The work of the barefoot doctors effectively reduced healthcare costs in the People's Republic of China, and provided primary care treatment to the rural farming population.[6] The World Health Organization (WHO) regarded RCMS as a "successful example of solving shortages of medical services in rural areas".[6] China's entrance into the United Nations (UN) and WHO, raised the visibility of the barefoot doctors' effectiveness of providing primary healthcare at an affordable cost.[23] Moreover, the success of the barefoot doctor model demonstrates that many diseases in poor countries can be prevented and solved without significant financial resources or technological transformation.[6][23] Instead, both Zhang and Unschuld (2008) and Cueto (2004) show that the barefoot doctor system exemplifies that adequate political focus on support of rural-based and non-commercial forms of preventive healthcare and primary care treatments can change the health landscape of a nation.[6][23] According to research by Hu (1975), the barefoot doctor system increased the ratio of doctors to rural residents from 1: 8000 before the Cultural Revolution to 1: 760 between 1969 and mid-1974.[24] Public health improvements attributed to the barefoot doctor system are numerous. Nationwide, Chinese citizens were living longer, with an " [increased life expectancy] of 35 to 68 years" and infants were more likely to survive, with an infant mortality drop "from 200 to 34 deaths per 1000 live births".[13] Through such significant improvements, the state of China's public health was nearing that of more Western countries toward the end of the barefoot doctor era. The main health issues of Chinese citizen became "more chronic conditions" that came along with the new longer life expectancy, such as heart disease, rather than "infectious diseases" and preventable illnesses, which were instead minimized through the new healthcare structure.[13] How much of this can be attributed to the barefoot doctors themselves is difficult to establish, but, at least in rural areas, they certainly played a role.

Historical legacy[edit]

Photo from 1978 conference on primary health care in Alma-Ata, Kazakhstan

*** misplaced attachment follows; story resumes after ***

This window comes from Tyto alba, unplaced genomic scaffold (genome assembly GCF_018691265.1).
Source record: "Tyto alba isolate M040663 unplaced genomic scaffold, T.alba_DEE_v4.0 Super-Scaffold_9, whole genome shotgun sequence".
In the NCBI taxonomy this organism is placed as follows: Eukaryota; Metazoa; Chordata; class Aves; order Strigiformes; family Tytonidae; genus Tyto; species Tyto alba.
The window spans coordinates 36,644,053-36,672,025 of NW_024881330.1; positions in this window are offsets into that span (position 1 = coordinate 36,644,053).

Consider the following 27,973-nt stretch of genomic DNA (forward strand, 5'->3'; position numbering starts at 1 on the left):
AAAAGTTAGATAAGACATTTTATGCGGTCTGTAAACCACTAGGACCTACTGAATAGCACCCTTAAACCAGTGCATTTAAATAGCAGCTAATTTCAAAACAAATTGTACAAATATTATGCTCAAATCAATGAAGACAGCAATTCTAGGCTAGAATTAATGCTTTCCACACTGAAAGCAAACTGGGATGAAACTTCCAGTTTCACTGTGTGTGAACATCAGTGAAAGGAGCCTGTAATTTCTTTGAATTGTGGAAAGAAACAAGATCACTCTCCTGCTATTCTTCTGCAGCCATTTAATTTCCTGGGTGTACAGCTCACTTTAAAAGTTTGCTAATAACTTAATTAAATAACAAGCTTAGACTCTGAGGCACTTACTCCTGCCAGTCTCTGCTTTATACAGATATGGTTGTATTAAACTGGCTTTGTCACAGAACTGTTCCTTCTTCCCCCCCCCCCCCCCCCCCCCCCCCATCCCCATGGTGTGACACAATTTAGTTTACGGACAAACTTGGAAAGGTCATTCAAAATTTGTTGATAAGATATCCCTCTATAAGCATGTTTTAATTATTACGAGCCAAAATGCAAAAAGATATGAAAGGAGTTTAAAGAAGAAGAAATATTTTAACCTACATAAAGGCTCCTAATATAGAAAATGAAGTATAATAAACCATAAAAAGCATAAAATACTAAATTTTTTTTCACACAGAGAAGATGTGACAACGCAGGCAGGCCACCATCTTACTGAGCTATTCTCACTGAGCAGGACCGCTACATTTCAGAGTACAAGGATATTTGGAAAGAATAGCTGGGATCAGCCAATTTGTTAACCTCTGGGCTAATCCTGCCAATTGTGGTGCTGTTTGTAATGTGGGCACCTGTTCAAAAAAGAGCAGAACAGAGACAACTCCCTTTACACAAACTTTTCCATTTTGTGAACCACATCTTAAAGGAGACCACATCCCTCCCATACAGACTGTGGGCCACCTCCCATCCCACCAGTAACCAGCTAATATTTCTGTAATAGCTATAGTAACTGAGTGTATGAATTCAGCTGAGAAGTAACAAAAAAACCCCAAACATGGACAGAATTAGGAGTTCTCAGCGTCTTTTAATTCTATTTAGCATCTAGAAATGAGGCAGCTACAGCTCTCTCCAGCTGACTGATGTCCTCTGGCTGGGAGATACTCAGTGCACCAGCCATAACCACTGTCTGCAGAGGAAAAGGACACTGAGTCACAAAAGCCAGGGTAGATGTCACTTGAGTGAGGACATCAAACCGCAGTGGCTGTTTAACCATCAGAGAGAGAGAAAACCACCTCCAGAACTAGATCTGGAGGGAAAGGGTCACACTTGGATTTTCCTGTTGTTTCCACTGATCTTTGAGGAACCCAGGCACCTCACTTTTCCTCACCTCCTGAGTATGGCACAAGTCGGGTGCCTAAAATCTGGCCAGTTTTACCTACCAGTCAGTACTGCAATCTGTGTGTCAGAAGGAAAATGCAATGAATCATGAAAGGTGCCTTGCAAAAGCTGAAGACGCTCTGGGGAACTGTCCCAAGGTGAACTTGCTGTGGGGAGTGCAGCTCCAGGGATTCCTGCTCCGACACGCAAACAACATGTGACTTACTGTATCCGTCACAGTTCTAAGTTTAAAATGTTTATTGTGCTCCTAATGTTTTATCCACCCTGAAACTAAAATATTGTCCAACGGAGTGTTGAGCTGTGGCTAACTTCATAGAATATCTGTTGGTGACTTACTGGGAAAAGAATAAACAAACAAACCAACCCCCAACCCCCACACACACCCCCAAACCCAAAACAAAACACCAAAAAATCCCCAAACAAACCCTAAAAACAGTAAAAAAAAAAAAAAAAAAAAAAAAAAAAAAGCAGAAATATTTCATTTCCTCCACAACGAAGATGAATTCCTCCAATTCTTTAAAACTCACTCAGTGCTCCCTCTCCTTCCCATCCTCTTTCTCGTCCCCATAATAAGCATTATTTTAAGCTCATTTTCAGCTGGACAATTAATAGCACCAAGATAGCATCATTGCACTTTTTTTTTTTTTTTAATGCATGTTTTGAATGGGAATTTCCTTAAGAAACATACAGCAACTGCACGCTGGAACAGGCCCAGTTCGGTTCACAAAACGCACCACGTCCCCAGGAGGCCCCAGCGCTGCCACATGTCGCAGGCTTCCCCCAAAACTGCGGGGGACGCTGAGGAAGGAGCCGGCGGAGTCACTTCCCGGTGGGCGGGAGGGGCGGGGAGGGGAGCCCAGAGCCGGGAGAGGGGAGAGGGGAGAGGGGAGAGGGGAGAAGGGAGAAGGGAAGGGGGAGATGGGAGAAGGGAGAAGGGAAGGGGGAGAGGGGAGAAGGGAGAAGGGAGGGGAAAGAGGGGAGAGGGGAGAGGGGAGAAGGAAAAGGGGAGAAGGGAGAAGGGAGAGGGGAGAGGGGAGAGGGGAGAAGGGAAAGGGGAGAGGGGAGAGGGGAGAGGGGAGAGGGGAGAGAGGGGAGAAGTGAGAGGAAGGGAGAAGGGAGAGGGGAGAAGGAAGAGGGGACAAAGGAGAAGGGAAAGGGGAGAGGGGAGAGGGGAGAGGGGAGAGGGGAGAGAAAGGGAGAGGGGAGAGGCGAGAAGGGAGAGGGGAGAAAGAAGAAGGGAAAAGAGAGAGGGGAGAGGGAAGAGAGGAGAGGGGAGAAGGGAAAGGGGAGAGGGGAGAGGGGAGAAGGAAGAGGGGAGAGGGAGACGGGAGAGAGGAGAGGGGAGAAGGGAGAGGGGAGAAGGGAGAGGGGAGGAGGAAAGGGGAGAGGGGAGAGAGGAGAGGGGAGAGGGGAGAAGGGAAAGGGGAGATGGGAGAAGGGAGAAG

The system of barefoot doctors was one of the inspirations for the World Health Organization (WHO) conference, according to the WHO itself (2008) and Lee and Kim (2018).[25][8] The conference occurred in partnership with UNICEF and took place in Alma-Ata, Kazakhstan in 1978.[8][25] There, the Alma Ata Declaration (otherwise known as the Primary Health Care Initiative),[16] which lauded the benefits of primary care, as seen in the barefoot doctor system, was signed unanimously.[8][25] This was hailed as a revolutionary breakthrough in international health ideology - it called for local communities participating in deciding healthcare priorities, called for an emphasis on primary and preventive healthcare, and most importantly sought to link medicine with trade, economics, industry, rural politics and other political and social areas.

The resurgence of interest in preventive medicine, primary healthcare, and holistic approaches to social welfare worldwide is leading to positive revisitations of the legacy of barefoot doctors.[26] Political restrictions against discussion of the Cultural Revolution in China, however, limit the extent of this debate in China itself.[27]

International development with NGOs[edit]

MAPD's logo

In 1977, Jean-Pierre Willem created an international humanitarian apolitical non-governmental organization of doctors called Médecins aux pieds nus [fr] (MAPD) in France. The name of the organization means "barefoot doctors", an homage to the barefoot doctors of China. Volunteers work in Burundi, Colombia and Southeast Asia with local healers to develop "medical garden" for herbalism and make essential oils for gemmotherapy. In 1999, Jean-Claude Rodet became the first president of Médecins aux pieds nus Canada working with Mark Smith in the United States. This NGO leads ethnobiological missions based on "proximity, prevention and humility".[28]

See also[edit]